HRH The Countess of Wessex visits Queen’s Young Leaders India

May 02, 2019
Jack Jones

HRH The Countess of Wessex sees how Queen's Young Leaders are transforming women's health care in India

Vice-Patron of The Queen Elizabeth Diamond Jubilee Trust, Her Royal Highness The Countess of Wessex met Queen’s Young Leaders, Deane and Aditya, who are transforming women’s health across India.

In India, it is estimated that over 23 million girls each year drop out of school early due to lack of menstrual hygiene facilities and the stigma surrounding menstruation. Today, The Countess met with Queen’s Young Leader Deane De Menezes, who is tackling this major threat to gender inequality in disadvantaged communities in Mumbai. Through her organisation, Red is the New Green, Deane is working to end the embarrassment faced by women and girls about their periods, to improve access to sanitary products, and provide eco-friendly disposal solutions.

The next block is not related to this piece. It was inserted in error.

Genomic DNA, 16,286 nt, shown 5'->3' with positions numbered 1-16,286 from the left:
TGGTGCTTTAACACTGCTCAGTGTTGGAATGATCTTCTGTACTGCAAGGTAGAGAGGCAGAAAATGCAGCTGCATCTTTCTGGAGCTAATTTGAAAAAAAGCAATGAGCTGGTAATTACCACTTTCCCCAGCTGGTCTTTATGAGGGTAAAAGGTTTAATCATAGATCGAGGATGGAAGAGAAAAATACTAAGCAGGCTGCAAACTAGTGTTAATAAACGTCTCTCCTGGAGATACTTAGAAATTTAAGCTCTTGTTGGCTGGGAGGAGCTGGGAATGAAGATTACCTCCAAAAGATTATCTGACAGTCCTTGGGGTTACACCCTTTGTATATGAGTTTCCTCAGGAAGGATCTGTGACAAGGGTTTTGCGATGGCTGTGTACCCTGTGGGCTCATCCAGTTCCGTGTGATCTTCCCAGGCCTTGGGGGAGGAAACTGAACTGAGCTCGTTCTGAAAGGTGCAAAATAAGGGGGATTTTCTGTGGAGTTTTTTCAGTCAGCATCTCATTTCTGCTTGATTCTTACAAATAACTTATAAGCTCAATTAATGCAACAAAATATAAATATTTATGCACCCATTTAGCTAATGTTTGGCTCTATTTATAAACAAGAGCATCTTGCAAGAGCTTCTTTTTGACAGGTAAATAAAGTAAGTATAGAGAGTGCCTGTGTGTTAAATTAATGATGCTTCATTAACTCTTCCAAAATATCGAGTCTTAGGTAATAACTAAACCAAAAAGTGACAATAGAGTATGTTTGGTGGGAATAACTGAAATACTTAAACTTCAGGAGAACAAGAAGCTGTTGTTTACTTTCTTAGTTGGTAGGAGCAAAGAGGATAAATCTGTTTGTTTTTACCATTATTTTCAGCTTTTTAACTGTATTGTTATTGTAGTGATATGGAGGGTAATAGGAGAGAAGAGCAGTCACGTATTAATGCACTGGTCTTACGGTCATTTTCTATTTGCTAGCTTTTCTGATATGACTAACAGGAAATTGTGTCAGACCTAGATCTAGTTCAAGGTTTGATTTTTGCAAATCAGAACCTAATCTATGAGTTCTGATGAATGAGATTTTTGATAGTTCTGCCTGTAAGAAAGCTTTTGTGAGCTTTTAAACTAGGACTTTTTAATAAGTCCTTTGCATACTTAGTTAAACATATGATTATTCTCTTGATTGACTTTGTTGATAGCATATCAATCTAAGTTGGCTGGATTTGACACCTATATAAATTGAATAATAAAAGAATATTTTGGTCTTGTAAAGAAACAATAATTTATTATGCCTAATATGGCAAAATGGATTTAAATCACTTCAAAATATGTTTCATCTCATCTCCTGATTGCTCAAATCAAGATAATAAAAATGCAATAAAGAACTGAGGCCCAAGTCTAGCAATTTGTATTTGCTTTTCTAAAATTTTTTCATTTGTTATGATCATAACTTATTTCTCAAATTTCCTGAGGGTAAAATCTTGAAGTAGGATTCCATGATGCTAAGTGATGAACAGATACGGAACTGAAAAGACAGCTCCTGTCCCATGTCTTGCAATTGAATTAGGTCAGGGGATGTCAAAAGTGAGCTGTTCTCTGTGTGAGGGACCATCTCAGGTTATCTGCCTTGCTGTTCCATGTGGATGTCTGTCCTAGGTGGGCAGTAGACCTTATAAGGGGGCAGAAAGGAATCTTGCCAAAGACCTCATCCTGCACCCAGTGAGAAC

On a visit to Sir Elly Kadoorie School, one of 30 locations where Deane is working, The Countess met girls and their mothers who have benefited from awareness raising sessions that Deane’s organisation provides and was shown the low-cost sanitary towel vending machines and incinerators which have helped to bring about a reduction in female absenteeism. The Countess was presented with a period pouch which are given to girls at her training sessions to provide them with somewhere clean and safe to keep their pads.

The Countess also met with Queen’s Young Leader, Aditya Kulkarni, who is working to reduce maternal and child mortality rates in India. Globally, around 800 women die every day of preventable causes related to pregnancy and childbirth, and 20 per cent of these cases are in India. Aditya co-created “CareMother”, a mobile and online platform which enables health workers to provide pregnant women who would otherwise not have been reached with antenatal check-ups at their homes. Within the last two years, Aditya and his team have provided affordable care to more than 30,000 pregnant women in over 800 villages in India, Bangladesh and Kenya.

At the Padmanagar Apnalaya Health Centre, The Countess spoke with health workers who use CareMother daily to monitor the health of expectant mothers, as well as women who have used the app to monitor their pregnancy.

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